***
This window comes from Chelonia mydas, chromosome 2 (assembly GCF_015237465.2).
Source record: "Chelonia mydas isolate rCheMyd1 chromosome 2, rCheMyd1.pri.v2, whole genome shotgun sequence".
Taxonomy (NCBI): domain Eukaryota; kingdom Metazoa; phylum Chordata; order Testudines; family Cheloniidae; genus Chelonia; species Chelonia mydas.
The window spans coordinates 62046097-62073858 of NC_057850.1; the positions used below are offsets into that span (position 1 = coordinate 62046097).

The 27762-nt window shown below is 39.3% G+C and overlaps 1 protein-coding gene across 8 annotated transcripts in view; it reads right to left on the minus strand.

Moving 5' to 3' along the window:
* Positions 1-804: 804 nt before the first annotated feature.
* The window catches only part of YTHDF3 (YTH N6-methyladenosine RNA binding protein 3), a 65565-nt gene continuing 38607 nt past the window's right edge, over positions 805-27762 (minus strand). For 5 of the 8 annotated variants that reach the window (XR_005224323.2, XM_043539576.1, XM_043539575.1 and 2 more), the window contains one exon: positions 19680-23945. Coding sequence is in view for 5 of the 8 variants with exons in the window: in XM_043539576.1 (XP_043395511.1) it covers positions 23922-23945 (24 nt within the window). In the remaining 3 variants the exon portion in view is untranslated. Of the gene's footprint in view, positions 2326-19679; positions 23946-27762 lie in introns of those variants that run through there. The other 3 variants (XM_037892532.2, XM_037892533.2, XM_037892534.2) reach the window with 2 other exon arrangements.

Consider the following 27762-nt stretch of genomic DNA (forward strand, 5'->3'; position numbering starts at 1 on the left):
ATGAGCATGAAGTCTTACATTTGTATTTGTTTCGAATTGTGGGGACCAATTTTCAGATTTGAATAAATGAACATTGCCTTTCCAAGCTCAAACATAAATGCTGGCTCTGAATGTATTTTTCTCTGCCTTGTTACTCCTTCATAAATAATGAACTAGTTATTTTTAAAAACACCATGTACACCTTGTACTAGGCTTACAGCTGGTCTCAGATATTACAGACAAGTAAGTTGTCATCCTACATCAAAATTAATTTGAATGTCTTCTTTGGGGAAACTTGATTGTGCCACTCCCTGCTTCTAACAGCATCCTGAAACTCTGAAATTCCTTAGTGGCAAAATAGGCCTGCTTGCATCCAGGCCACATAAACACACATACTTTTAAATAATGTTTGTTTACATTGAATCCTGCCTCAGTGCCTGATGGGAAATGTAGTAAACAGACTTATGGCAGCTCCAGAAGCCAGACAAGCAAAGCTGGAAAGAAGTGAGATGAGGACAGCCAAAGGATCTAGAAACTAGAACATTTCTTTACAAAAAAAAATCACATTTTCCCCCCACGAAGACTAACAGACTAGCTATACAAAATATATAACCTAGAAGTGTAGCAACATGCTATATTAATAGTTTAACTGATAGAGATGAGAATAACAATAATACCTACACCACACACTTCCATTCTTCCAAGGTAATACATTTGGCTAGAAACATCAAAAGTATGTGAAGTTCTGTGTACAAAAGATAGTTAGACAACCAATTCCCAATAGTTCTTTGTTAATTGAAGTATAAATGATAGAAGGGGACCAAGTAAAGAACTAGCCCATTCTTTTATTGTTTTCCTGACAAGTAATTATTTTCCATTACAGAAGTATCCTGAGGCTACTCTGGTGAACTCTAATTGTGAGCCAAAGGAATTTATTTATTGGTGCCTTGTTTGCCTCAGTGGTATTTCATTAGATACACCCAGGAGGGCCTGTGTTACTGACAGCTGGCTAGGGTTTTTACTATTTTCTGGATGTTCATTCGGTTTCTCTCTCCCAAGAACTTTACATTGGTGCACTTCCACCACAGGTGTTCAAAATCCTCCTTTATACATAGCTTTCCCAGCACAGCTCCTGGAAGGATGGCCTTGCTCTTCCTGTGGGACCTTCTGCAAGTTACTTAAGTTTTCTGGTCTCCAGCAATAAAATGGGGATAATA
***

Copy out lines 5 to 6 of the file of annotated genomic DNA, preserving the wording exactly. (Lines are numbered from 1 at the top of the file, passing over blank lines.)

The 27762-nt window shown below is 39.3% G+C and overlaps 1 protein-coding gene across 8 annotated transcripts in view; it reads right to left on the minus strand.

Moving 5' to 3' along the window: